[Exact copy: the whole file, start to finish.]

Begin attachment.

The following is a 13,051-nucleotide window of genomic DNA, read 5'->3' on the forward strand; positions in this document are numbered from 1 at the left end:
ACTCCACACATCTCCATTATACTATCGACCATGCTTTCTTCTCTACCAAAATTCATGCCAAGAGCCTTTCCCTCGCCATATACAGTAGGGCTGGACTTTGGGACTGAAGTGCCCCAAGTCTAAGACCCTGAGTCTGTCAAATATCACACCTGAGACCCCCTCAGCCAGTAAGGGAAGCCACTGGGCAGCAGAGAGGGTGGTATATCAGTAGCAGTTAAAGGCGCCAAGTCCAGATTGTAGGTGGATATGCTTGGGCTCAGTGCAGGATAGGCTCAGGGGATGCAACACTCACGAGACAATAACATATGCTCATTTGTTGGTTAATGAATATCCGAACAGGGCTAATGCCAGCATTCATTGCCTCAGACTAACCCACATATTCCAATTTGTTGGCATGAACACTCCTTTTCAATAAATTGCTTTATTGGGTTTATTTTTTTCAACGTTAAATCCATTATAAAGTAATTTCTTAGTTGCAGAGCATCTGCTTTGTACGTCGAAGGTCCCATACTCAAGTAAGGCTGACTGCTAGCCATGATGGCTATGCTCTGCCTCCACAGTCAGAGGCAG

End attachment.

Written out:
The following is a 13,051-nucleotide window of genomic DNA, read 5'->3' on the forward strand; positions in this document are numbered from 1 at the left end:
ACTCCACACATCTCCATTATACTATCGACCATGCTTTCTTCTCTACCAAAATTCATGCCAAGAGCCTTTCCCTCGCCATATACAGTAGGGCTGGACTTTGGGACTGAAGTGCCCCAAGTCTAAGACCCTGAGTCTGTCAAATATCACACCTGAGACCCCCTCAGCCAGTAAGGGAAGCCACTGGGCAGCAGAGAGGGTGGTATATCAGTAGCAGTTAAAGGCGCCAAGTCCAGATTGTAGGTGGATATGCTTGGGCTCAGTGCAGGATAGGCTCAGGGGATGCAACACTCACGAGACAATAACATATGCTCATTTGTTGGTTAATGAATATCCGAACAGGGCTAATGCCAGCATTCATTGCCTCAGACTAACCCACATATTCCAATTTGTTGGCATGAACACTCCTTTTCAATAAATTGCTTTATTGGGTTTATTTTTTTCAACGTTAAATCCATTATAAAGTAATTTCTTAGTTGCAGAGCATCTGCTTTGTACGTCGAAGGTCCCATACTCAAGTAAGGCTGACTGCTAGCCATGATGGCTATGCTCTGCCTCCACAGTCAGAGGCAG